Appropriateness of probation in correcting juvenile offenders.
Fig. 2. Appropriateness of probation in correcting juvenile offenders.

The statistics show that 50 participants responded to the question. A significant majority (60%) strongly agreed with the use of probation as a means of dealing with juvenile delinquency in the United States. Another 32% also stated that they agree with the usefulness of this strategy. It means that an overwhelming majority (92%) believe that probation is an effective way of punishing minors found to have drugs for the first time. Only 4% of the respondents had a contrary opinion, stating that this approach may not be the best. Another 4% were not sure of the effectiveness of the method in dealing with juvenile delinquency.

When one is found guilty of possession of drugs for the first time, the presiding judge has three options to take. He may decide to issue a stern warning to the offender and release him without any other form of punishment. The option may be taken if it is established that it was a pure mistake and that the juvenile offender understands the seriousness of the crime hence is willing to do everything to avoid similar mistakes. However, this option was not given priority in the analysis. Of interest was to analyze the other two options which are a jail term and probation. Respondents were asked to compare the effectiveness of the two methods when punishing first-time drug possession offenders. Figure 3 below shows their response.

Comparing probation and jail-term as means of correcting juvenile offenders.
Fig. 3. Comparing probation and jail-term as means of correcting juvenile offenders.

As shown in the figure above, there was massive support for probation (88%) as a means of correcting minor offenders. Only 12% stated that they would support jail-term as an appropriate means of corrective minors found guilty of possession of drugs for the first time. On the other hand, a significant majority of respondents (76%) stated that they oppose the use of jail terms while 24% also voiced their opposition towards the use of probation. Based on the findings made above, it is clear that the hypothesis below was accepted.

H1. Probation is an effective means of correction that may even be better than conventional punishments found in the criminal justice system.

The respondents strongly support the use of probation as a way of dealing with first-time juvenile offenders. They highlighted numerous benefits that this method has over other available alternatives.


Drug abuse is one of the biggest challenges that American society faces at the moment. According to Snyder (2016), the main issue is that people start using drugs and alcohol at a tender age, making it difficult to overcome the problem as they get addicted. Peer pressure has been cited as one of the main factors that drive teenagers to use hard drugs. Most of them access drugs at school through their colleagues. The current trend means that a new problem is emerging where minors are used to sell the substance. Given that law enforcement officers are always more lenient when dealing with minors than when handling adults, drug traffickers are opting to use teenagers to traffic and sell marijuana and cocaine in the country. After initiating colleagues into the use of drugs, they become regular buyers of the commodity, making these students perfect intermediaries in this illegal trade.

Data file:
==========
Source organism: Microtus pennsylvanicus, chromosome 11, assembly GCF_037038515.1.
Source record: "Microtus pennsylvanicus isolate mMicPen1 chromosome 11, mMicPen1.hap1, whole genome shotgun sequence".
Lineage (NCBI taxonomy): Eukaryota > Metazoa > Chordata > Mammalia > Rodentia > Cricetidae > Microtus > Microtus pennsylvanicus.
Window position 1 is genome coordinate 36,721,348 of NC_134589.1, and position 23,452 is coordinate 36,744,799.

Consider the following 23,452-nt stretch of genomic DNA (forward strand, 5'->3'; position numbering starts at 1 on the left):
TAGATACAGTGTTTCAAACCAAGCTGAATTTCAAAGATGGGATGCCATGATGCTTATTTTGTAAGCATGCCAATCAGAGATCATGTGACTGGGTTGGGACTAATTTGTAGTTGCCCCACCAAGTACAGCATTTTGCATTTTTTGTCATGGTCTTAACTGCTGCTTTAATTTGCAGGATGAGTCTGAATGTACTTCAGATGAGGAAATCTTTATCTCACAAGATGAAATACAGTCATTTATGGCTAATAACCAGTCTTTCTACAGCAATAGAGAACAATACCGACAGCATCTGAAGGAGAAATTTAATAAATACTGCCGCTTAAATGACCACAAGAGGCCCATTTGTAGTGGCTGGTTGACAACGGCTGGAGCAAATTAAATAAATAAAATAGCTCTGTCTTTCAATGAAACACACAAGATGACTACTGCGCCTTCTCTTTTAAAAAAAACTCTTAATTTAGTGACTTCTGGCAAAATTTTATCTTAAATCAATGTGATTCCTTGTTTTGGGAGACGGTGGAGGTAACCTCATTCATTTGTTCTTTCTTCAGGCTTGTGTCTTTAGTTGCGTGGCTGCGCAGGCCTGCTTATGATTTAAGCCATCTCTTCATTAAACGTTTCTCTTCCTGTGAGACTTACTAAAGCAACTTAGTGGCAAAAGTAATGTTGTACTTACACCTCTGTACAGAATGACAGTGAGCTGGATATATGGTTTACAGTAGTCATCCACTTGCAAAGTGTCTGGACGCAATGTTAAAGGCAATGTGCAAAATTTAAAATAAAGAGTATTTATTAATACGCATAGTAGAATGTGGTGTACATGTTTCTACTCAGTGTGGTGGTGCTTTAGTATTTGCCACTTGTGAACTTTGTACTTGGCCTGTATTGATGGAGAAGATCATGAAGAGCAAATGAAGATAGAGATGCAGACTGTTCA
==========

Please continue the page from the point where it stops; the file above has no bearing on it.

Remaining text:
As Geiman (2018) notes, the law must take its course and when minors are arrested because of possession of drugs, age may not be a shield that can defend them from punishment. When it is established that the individual is a repeat offender who had been arrested and arraigned in court for a similar offense before, the judge may be forced to take more serious action against such a minor. The goal of the justice system in the United States is to transform people who have been convicted of a given crime. If the previous sentencing was light, such as a mere warning or probation, and the juvenile has made the same mistake, the judge may be forced to send such a person to jail. The length of the jail term depends on the magnitude of the offense and the number of times the person has been in courts for the same crime.

When dealing with first-time juvenile offenders, probation has been established to be the most effective way of punishment. When one is sentenced to a given period of probation, the presiding judge will be appreciating the fact that the individual can change. It is possible that their young age made it easy for them to be manipulated by unscrupulous people selling drugs. It may also be a case where the minor lacks a mentor who can guide him towards a path of success in life. The court official who will be assigned to supervise activities of the offender outside prison is expected to become the mentor that the minor needs to be successful in life.